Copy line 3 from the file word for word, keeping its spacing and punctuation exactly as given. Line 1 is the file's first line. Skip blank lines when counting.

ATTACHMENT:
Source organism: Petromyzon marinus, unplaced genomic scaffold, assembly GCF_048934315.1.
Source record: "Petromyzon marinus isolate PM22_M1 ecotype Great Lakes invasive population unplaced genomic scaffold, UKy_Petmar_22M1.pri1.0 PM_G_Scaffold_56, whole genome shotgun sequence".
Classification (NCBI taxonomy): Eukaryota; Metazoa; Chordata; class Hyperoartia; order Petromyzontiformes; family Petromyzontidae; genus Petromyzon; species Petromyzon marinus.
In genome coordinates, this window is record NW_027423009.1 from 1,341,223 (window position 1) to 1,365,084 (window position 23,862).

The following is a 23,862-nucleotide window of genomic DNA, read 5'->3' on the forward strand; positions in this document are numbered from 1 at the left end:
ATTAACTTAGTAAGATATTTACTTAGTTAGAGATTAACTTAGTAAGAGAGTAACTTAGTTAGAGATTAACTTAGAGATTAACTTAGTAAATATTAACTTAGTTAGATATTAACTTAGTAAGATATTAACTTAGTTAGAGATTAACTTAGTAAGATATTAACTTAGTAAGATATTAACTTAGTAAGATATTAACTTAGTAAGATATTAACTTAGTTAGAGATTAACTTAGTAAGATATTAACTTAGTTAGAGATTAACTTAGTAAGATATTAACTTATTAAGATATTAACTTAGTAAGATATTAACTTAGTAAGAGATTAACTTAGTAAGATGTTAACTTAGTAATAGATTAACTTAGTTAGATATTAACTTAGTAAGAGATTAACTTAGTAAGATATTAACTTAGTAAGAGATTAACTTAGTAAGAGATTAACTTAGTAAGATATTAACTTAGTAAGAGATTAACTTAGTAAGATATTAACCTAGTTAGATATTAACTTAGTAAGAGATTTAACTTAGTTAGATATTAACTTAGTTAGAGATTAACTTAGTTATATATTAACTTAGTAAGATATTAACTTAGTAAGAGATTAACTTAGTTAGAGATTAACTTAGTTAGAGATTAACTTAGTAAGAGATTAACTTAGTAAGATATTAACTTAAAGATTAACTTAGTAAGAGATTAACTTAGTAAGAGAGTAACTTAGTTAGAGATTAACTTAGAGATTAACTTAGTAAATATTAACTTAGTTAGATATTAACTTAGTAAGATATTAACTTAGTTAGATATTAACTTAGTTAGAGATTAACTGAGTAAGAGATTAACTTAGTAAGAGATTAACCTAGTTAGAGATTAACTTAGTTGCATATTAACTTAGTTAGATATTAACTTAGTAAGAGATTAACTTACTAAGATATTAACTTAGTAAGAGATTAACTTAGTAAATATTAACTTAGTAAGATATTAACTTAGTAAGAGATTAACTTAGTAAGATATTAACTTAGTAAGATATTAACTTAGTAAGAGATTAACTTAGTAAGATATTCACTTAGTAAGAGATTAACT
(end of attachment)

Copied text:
Classification (NCBI taxonomy): Eukaryota; Metazoa; Chordata; class Hyperoartia; order Petromyzontiformes; family Petromyzontidae; genus Petromyzon; species Petromyzon marinus.